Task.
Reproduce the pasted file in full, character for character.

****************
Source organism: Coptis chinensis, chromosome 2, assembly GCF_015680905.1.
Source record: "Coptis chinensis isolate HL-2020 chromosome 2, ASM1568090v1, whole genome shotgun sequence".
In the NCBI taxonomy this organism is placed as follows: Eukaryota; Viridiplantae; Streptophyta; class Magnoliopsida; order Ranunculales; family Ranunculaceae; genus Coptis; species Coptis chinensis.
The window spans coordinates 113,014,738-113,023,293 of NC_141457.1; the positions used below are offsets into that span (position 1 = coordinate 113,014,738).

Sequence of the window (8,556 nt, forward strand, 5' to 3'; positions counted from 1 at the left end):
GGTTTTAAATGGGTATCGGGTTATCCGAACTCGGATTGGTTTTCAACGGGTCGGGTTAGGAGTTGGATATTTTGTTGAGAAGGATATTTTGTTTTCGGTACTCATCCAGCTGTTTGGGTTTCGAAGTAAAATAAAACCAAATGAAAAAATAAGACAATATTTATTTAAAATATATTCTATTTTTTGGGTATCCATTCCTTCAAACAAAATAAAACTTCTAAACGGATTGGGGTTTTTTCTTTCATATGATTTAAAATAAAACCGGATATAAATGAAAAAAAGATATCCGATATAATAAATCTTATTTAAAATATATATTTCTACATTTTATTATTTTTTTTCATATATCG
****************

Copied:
Source organism: Coptis chinensis, chromosome 2, assembly GCF_015680905.1.
Source record: "Coptis chinensis isolate HL-2020 chromosome 2, ASM1568090v1, whole genome shotgun sequence".
In the NCBI taxonomy this organism is placed as follows: Eukaryota; Viridiplantae; Streptophyta; class Magnoliopsida; order Ranunculales; family Ranunculaceae; genus Coptis; species Coptis chinensis.
The window spans coordinates 113,014,738-113,023,293 of NC_141457.1; the positions used below are offsets into that span (position 1 = coordinate 113,014,738).

Sequence of the window (8,556 nt, forward strand, 5' to 3'; positions counted from 1 at the left end):
GGTTTTAAATGGGTATCGGGTTATCCGAACTCGGATTGGTTTTCAACGGGTCGGGTTAGGAGTTGGATATTTTGTTGAGAAGGATATTTTGTTTTCGGTACTCATCCAGCTGTTTGGGTTTCGAAGTAAAATAAAACCAAATGAAAAAATAAGACAATATTTATTTAAAATATATTCTATTTTTTGGGTATCCATTCCTTCAAACAAAATAAAACTTCTAAACGGATTGGGGTTTTTTCTTTCATATGATTTAAAATAAAACCGGATATAAATGAAAAAAAGATATCCGATATAATAAATCTTATTTAAAATATATATTTCTACATTTTATTATTTTTTTTCATATATCG